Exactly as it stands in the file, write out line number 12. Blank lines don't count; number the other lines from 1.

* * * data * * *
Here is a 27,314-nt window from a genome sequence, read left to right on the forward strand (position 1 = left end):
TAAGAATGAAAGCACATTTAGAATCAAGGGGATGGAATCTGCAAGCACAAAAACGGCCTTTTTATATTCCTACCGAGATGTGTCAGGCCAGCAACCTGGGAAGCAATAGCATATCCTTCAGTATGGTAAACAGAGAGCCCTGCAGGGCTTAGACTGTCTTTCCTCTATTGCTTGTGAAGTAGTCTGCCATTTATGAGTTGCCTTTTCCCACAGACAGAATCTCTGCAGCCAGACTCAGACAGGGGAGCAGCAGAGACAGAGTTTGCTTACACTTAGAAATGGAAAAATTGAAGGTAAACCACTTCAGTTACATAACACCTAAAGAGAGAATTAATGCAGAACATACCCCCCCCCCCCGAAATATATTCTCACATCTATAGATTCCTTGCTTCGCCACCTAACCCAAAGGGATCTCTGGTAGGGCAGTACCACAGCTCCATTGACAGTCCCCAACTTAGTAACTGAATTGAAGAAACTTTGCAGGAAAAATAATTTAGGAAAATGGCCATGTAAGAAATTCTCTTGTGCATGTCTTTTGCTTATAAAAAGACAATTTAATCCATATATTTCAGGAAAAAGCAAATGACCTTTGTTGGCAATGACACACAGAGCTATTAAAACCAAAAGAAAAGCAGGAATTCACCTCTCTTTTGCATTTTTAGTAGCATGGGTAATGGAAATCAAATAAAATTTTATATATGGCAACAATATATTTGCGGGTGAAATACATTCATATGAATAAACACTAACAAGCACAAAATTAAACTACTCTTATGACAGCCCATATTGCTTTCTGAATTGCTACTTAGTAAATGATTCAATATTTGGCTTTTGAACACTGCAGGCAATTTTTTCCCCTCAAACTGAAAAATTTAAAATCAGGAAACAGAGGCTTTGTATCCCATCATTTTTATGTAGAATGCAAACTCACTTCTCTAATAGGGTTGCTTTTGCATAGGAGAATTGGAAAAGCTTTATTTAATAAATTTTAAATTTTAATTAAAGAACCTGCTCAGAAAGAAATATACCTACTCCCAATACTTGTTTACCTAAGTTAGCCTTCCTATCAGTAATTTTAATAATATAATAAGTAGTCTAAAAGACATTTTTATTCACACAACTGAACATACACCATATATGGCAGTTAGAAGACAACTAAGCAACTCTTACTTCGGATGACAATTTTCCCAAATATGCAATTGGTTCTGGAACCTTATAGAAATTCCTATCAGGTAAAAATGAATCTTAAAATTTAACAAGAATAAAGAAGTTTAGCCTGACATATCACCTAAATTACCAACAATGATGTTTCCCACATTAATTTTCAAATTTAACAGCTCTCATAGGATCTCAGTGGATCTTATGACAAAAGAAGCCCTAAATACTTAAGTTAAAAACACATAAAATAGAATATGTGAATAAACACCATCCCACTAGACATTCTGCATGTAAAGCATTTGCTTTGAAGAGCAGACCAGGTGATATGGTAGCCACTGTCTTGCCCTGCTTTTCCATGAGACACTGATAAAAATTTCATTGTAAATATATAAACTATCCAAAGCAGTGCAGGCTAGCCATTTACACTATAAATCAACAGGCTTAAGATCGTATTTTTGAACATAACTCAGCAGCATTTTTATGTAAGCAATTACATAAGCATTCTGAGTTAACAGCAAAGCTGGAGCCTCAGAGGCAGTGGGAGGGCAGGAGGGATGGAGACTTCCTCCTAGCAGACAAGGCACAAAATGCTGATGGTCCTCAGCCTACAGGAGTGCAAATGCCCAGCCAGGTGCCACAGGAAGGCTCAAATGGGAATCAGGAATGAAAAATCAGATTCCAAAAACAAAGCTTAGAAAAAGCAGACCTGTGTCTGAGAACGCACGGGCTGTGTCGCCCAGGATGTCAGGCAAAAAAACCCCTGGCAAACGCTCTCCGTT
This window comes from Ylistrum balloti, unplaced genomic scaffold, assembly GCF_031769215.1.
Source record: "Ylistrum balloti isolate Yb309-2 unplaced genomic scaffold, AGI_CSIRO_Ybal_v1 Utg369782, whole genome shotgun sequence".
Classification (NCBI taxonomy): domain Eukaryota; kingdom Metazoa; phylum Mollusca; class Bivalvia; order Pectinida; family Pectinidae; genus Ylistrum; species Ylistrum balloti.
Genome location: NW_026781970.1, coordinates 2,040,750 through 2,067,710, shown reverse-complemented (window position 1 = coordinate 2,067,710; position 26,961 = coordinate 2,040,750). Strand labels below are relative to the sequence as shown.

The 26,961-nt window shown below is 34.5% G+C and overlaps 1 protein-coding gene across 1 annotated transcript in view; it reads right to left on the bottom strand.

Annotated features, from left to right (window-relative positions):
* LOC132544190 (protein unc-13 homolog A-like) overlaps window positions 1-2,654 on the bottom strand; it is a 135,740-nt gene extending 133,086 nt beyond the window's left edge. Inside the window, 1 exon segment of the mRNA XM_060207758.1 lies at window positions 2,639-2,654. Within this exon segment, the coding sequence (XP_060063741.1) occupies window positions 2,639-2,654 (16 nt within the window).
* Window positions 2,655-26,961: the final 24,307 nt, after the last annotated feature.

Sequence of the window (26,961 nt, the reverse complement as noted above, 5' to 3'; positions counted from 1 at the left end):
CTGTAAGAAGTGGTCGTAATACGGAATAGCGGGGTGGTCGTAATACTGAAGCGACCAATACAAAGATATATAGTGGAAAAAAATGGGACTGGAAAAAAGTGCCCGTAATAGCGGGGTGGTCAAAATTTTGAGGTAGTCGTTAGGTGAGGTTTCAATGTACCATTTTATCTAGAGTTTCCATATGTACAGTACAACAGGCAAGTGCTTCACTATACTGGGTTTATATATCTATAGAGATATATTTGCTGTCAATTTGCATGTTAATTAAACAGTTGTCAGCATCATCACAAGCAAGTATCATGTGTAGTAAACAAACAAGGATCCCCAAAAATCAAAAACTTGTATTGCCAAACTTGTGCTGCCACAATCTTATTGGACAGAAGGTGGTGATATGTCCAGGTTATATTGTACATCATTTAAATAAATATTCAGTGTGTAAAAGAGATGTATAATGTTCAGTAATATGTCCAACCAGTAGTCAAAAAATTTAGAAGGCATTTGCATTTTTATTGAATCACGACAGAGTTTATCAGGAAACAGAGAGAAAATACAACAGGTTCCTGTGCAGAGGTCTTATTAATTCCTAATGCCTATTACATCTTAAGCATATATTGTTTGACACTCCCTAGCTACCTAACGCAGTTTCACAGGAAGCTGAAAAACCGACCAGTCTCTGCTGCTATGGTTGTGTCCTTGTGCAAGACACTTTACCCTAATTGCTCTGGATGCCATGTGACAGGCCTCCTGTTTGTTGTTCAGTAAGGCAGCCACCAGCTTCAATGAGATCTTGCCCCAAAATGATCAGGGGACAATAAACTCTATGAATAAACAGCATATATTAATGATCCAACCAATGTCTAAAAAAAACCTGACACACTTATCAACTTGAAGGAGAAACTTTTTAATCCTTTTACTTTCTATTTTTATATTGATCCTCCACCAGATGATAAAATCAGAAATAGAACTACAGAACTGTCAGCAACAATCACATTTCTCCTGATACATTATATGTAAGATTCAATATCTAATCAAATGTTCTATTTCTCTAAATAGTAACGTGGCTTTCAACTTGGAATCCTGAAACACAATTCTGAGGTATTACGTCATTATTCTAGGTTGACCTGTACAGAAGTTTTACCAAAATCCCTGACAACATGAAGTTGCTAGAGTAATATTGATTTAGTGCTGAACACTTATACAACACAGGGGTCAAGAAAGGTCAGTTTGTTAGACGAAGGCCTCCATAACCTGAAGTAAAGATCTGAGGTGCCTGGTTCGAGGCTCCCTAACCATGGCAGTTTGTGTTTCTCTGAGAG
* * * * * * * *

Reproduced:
CTGTAAGAAGTGGTCGTAATACGGAATAGCGGGGTGGTCGTAATACTGAAGCGACCAATACAAAGATATATAGTGGAAAAAAATGGGACTGGAAAAAAGTGCCCGTAATAGCGGGGTGGTCAAAATTTTGAGGTAGTCGTTAGGTGAGGTTTCAATGTACCATTTTATCTAGAGTTTCCATATGTACAGTACAACAGGCAAGTGCTTCACTATACTGGGTTTATATATCTATAGAGATATATTTGCTGTCAATTTGCATGTTAATTAAACAGTTGTCAGCATCATCACAAGCAAGTATCATGTGTAGTAAACAAACAAGGATCCCCAAAAATCAAAAACTTGTATTGCCAAACTTGTGCTGCCACAATCTTATTGGACAGAAGGTGGTGATATGTCCAGGTTATATTGTACATCATTTAAATAAATATTCAGTGTGTAAAAGAGATGTATAATGTTCAGTAATATGTCCAACCAGTAGTCAAAAAATTTAGAAGGCATTTGCATTTTTATTGAATCACGACAGAGTTTATCAGGAAACAGAGAGAAAATACAACAGGTTCCTGTGCAGAGGTCTTATTAATTCCTAATGCCTATTACATCTTAAGCATATATTGTTTGACACTCCCTAGCTACCTAACGCAGTTTCACAGGAAGCTGAAAAACCGACCAGTCTCTGCTGCTATGGTTGTGTCCTTGTGCAAGACACTTTACCCTAATTGCTCTGGATGCCATGTGACAGGCCTCCTGTTTGTTGTTCAGTAAGGCAGCCACCAGCTTCAATGAGATCTTGCCCCAAAATGATCAGGGGACAATAAACTCTATGAATAAACAGCATATATTAATGATCCAACCAATGTCTAAAAAAAACCTGACACACTTATCAACTTGAAGGAGAAACTTTTTAATCCTTTTACTTTCTATTTTTATATTGATCCTCCACCAGATGATAAAATCAGAAATAGAACTACAGAACTGTCAGCAACAATCACATTTCTCCTGATACATTATATGTAAGATTCAATATCTAATCAAATGTTCTATTTCTCTAAATAGTAACGTGGCTTTCAACTTGGAATCCTGAAACACAATTCTGAGGTATTACGTCATTATTCTAGGTTGACCTGTACAGAAGTTTTACCAAAATCCCTGACAACATGAAGTTGCTAGAGTAATATTGATTTAGTGCTGAACACTTATACAACACAGGGGTCAAGAAAGGTCAGTTTGTTAGACGAAGGCCTCCATAACCTGAAGTAAAGATCTGAGGTGCCTGGTTCGAGGCTCCCTAACCATGGCAGTTTGTGTTTCTCTGAGAG